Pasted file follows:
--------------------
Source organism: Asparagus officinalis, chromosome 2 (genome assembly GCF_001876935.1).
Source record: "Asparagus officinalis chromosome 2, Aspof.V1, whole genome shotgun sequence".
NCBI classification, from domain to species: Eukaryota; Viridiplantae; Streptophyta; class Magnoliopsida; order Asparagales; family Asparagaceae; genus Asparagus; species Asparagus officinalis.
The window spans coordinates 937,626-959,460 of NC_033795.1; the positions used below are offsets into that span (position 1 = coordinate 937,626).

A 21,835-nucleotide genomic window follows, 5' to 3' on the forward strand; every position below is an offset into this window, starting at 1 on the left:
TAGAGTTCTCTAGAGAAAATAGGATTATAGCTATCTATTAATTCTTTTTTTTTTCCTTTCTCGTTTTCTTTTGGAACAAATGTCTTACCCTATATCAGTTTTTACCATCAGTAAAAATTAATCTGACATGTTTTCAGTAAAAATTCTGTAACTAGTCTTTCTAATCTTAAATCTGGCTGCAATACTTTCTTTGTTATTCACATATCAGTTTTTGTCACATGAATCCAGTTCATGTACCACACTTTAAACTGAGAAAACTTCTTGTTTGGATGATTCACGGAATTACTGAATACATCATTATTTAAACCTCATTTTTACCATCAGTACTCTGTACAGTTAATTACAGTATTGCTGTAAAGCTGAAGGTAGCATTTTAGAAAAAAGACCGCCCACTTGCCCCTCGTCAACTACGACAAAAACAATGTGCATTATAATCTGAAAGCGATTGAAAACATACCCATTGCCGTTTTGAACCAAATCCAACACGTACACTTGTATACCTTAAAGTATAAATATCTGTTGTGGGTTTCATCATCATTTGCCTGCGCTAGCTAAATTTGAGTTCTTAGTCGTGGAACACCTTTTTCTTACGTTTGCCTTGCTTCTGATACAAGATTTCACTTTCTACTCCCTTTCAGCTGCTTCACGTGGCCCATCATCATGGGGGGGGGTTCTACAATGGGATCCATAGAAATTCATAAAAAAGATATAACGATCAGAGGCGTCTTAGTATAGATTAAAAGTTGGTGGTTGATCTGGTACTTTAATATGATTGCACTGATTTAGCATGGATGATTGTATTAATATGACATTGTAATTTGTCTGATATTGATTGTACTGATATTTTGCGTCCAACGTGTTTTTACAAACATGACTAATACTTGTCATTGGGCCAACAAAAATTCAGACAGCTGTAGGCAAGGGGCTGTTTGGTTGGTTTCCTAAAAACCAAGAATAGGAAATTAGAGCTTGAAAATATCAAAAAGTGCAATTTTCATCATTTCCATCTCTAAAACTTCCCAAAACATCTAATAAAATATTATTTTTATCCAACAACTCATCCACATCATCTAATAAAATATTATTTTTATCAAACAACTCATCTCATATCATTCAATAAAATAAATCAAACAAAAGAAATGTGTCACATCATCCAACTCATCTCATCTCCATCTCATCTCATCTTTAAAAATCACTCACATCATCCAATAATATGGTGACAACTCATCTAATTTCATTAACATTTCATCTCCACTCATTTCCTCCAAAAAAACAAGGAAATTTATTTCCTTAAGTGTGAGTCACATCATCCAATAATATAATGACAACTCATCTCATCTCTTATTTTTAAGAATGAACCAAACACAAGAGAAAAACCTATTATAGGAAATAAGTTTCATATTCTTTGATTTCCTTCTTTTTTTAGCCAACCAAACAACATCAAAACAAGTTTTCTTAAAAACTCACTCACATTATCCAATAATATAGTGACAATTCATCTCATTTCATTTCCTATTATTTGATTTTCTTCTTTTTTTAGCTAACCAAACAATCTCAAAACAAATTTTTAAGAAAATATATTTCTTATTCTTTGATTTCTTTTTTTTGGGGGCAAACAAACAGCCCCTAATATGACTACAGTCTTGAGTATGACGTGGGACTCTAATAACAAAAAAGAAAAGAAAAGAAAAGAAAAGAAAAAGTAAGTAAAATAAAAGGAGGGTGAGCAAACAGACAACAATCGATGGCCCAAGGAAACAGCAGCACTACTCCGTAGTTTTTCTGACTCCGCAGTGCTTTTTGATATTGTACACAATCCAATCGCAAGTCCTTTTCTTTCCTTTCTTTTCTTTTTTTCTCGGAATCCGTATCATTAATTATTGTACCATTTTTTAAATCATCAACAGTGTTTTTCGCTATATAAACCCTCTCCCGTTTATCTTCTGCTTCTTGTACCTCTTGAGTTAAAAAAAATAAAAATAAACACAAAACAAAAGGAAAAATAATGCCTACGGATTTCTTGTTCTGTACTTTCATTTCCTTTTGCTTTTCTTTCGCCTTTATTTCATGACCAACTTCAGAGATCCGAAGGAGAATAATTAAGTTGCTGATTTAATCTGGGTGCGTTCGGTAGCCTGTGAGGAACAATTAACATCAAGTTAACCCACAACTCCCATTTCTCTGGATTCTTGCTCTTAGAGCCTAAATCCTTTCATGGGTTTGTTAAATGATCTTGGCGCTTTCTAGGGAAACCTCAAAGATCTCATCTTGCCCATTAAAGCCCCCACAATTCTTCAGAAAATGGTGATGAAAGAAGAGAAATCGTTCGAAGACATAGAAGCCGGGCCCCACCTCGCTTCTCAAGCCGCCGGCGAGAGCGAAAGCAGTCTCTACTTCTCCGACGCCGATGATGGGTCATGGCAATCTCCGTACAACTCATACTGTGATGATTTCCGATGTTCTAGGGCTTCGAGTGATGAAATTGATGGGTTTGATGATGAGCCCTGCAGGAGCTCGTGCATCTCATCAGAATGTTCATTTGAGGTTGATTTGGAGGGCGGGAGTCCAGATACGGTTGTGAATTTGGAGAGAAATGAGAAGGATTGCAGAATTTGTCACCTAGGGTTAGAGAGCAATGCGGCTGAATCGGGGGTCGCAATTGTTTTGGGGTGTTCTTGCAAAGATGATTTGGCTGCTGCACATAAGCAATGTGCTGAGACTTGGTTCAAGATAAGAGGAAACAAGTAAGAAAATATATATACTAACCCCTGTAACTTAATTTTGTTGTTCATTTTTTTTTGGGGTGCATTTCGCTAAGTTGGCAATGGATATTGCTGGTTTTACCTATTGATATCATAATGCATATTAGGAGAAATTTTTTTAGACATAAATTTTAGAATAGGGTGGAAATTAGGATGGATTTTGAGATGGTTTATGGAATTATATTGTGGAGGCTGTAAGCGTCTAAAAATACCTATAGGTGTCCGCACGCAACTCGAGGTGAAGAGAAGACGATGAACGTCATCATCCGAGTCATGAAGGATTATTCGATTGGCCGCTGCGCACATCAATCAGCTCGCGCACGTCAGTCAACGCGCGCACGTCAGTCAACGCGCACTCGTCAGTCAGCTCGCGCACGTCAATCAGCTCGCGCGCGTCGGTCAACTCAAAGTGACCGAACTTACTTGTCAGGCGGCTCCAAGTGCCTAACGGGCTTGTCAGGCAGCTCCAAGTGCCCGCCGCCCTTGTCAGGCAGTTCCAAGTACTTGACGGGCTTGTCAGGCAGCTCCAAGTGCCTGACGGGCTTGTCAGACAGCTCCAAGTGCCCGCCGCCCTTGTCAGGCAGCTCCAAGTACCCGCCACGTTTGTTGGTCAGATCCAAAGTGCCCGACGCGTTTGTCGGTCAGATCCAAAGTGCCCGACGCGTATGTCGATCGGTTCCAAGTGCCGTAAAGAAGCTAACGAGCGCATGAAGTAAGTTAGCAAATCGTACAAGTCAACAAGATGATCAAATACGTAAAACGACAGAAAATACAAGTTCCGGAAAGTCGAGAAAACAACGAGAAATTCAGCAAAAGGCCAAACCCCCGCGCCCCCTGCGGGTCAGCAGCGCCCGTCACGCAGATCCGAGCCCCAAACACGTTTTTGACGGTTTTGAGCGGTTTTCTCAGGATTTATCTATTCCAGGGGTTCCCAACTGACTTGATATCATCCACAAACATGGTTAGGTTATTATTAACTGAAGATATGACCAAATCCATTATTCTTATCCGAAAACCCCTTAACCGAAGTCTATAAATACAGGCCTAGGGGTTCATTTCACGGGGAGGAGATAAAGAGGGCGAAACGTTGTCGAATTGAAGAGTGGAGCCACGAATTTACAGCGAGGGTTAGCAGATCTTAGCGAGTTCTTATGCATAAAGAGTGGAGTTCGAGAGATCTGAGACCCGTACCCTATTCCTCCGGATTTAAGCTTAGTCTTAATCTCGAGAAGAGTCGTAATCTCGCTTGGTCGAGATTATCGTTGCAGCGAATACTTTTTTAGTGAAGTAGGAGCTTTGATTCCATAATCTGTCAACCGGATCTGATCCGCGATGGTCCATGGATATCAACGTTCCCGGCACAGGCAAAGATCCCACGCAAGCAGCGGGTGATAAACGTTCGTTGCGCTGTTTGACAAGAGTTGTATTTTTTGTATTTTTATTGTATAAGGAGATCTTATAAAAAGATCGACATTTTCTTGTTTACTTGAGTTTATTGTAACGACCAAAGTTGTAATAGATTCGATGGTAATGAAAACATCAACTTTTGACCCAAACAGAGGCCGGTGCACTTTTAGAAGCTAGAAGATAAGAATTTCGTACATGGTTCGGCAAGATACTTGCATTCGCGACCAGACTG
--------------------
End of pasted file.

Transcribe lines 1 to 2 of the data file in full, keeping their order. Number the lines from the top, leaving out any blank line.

Source organism: Asparagus officinalis, chromosome 2 (genome assembly GCF_001876935.1).
Source record: "Asparagus officinalis chromosome 2, Aspof.V1, whole genome shotgun sequence".